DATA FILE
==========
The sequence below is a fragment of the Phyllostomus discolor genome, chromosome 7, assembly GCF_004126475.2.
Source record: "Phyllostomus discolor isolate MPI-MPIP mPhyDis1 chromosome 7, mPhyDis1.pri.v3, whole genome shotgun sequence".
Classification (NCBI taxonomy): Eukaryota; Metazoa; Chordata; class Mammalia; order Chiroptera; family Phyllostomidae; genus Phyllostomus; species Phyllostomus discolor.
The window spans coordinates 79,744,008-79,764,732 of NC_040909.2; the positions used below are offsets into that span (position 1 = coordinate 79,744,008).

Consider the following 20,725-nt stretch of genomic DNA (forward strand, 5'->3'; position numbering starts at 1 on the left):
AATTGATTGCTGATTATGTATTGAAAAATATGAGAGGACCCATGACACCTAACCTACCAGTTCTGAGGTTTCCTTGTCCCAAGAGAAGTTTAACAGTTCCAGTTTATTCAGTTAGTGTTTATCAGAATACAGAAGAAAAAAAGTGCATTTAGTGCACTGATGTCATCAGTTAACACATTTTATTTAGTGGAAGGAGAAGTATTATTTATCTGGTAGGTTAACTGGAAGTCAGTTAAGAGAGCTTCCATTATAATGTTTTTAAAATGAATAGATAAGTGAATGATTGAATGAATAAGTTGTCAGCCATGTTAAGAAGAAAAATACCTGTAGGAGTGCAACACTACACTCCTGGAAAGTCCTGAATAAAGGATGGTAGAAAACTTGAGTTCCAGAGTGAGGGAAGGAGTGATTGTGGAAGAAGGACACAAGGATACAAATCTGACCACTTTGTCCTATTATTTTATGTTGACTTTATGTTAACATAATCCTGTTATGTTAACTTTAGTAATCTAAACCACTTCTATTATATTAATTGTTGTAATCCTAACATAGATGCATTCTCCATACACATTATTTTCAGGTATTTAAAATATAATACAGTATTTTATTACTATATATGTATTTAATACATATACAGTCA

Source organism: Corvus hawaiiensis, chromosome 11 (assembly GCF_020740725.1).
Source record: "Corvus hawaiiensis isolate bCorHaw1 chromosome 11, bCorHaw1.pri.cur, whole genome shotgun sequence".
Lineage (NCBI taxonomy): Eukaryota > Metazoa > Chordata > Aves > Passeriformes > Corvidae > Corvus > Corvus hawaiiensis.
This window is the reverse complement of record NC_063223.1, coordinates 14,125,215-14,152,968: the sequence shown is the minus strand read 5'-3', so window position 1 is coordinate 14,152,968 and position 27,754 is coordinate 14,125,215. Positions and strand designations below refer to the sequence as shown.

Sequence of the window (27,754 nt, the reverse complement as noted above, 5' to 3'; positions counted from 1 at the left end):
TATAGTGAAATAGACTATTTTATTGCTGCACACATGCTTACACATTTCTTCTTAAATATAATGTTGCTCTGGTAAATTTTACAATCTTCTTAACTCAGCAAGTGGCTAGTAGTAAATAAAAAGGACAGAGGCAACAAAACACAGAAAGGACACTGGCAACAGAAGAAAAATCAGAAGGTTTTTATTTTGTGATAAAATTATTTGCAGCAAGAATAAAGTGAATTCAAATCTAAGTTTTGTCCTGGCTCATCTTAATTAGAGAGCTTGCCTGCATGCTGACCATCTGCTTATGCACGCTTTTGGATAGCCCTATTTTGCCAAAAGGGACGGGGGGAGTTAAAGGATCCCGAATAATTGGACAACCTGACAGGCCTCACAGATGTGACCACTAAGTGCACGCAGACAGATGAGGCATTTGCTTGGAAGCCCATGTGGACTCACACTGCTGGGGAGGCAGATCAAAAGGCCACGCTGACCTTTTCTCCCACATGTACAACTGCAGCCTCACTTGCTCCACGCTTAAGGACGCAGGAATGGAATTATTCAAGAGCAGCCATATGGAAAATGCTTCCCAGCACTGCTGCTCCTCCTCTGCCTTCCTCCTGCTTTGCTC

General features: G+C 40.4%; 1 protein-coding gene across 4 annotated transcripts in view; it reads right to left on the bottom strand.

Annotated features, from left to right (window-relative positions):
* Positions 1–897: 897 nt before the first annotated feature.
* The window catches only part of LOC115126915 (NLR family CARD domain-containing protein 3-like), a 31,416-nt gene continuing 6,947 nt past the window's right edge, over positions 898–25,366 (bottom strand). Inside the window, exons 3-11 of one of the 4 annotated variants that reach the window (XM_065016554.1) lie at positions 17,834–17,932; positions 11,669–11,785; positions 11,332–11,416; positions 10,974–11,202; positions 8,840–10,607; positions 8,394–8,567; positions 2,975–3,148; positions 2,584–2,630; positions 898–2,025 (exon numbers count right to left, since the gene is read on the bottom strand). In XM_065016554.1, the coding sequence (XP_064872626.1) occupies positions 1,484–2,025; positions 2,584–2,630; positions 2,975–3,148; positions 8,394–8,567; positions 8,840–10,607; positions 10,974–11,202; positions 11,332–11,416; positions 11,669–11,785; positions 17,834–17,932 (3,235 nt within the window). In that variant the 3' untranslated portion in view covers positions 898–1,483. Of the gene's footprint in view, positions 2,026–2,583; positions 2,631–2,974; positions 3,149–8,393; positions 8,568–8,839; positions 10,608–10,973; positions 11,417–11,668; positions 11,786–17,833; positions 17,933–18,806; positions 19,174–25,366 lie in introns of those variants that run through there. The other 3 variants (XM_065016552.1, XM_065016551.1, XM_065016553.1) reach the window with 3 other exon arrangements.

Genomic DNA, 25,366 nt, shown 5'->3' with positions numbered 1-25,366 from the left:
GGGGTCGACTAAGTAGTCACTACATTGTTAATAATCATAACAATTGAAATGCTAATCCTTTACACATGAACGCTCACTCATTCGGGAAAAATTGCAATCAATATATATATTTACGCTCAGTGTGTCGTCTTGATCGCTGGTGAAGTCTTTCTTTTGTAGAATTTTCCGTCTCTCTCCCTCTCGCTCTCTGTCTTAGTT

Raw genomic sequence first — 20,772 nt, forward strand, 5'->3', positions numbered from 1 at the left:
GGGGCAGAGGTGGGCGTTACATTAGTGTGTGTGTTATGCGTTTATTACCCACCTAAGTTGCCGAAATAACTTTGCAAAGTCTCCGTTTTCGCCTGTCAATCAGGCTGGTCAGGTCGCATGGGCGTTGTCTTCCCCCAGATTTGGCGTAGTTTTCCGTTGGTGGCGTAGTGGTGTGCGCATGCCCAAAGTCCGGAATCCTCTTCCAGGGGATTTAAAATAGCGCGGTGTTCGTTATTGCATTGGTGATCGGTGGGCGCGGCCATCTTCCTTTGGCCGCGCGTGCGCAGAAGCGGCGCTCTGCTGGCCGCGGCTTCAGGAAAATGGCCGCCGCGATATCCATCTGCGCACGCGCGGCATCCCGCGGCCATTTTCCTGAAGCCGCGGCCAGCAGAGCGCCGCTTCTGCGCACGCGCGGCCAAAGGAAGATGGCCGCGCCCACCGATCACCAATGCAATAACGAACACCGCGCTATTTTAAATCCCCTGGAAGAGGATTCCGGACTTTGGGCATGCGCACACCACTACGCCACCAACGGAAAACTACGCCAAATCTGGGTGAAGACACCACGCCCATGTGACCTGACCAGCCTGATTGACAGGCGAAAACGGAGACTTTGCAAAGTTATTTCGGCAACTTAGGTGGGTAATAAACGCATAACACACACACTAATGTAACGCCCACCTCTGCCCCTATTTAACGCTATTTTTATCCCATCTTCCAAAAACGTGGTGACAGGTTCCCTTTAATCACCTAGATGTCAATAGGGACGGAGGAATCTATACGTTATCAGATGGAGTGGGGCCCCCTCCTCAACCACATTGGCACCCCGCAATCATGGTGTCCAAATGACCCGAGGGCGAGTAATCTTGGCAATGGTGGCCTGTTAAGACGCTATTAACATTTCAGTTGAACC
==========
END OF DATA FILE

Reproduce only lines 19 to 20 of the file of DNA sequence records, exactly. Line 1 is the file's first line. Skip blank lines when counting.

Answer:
Raw genomic sequence first — 20,772 nt, forward strand, 5'->3', positions numbered from 1 at the left:
GGGGCAGAGGTGGGCGTTACATTAGTGTGTGTGTTATGCGTTTATTACCCACCTAAGTTGCCGAAATAACTTTGCAAAGTCTCCGTTTTCGCCTGTCAATCAGGCTGGTCAGGTCGCATGGGCGTTGTCTTCCCCCAGATTTGGCGTAGTTTTCCGTTGGTGGCGTAGTGGTGTGCGCATGCCCAAAGTCCGGAATCCTCTTCCAGGGGATTTAAAATAGCGCGGTGTTCGTTATTGCATTGGTGATCGGTGGGCGCGGCCATCTTCCTTTGGCCGCGCGTGCGCAGAAGCGGCGCTCTGCTGGCCGCGGCTTCAGGAAAATGGCCGCCGCGATATCCATCTGCGCACGCGCGGCATCCCGCGGCCATTTTCCTGAAGCCGCGGCCAGCAGAGCGCCGCTTCTGCGCACGCGCGGCCAAAGGAAGATGGCCGCGCCCACCGATCACCAATGCAATAACGAACACCGCGCTATTTTAAATCCCCTGGAAGAGGATTCCGGACTTTGGGCATGCGCACACCACTACGCCACCAACGGAAAACTACGCCAAATCTGGGTGAAGACACCACGCCCATGTGACCTGACCAGCCTGATTGACAGGCGAAAACGGAGACTTTGCAAAGTTATTTCGGCAACTTAGGTGGGTAATAAACGCATAACACACACACTAATGTAACGCCCACCTCTGCCCCTATTTAACGCTATTTTTATCCCATCTTCCAAAAACGTGGTGACAGGTTCCCTTTAATCACCTAGATGTCAATAGGGACGGAGGAATCTATACGTTATCAGATGGAGTGGGGCCCCCTCCTCAACCACATTGGCACCCCGCAATCATGGTGTCCAAATGACCCGAGGGCGAGTAATCTTGGCAATGGTGGCCTGTTAAGACGCTATTAACATTTCAGTTGAACC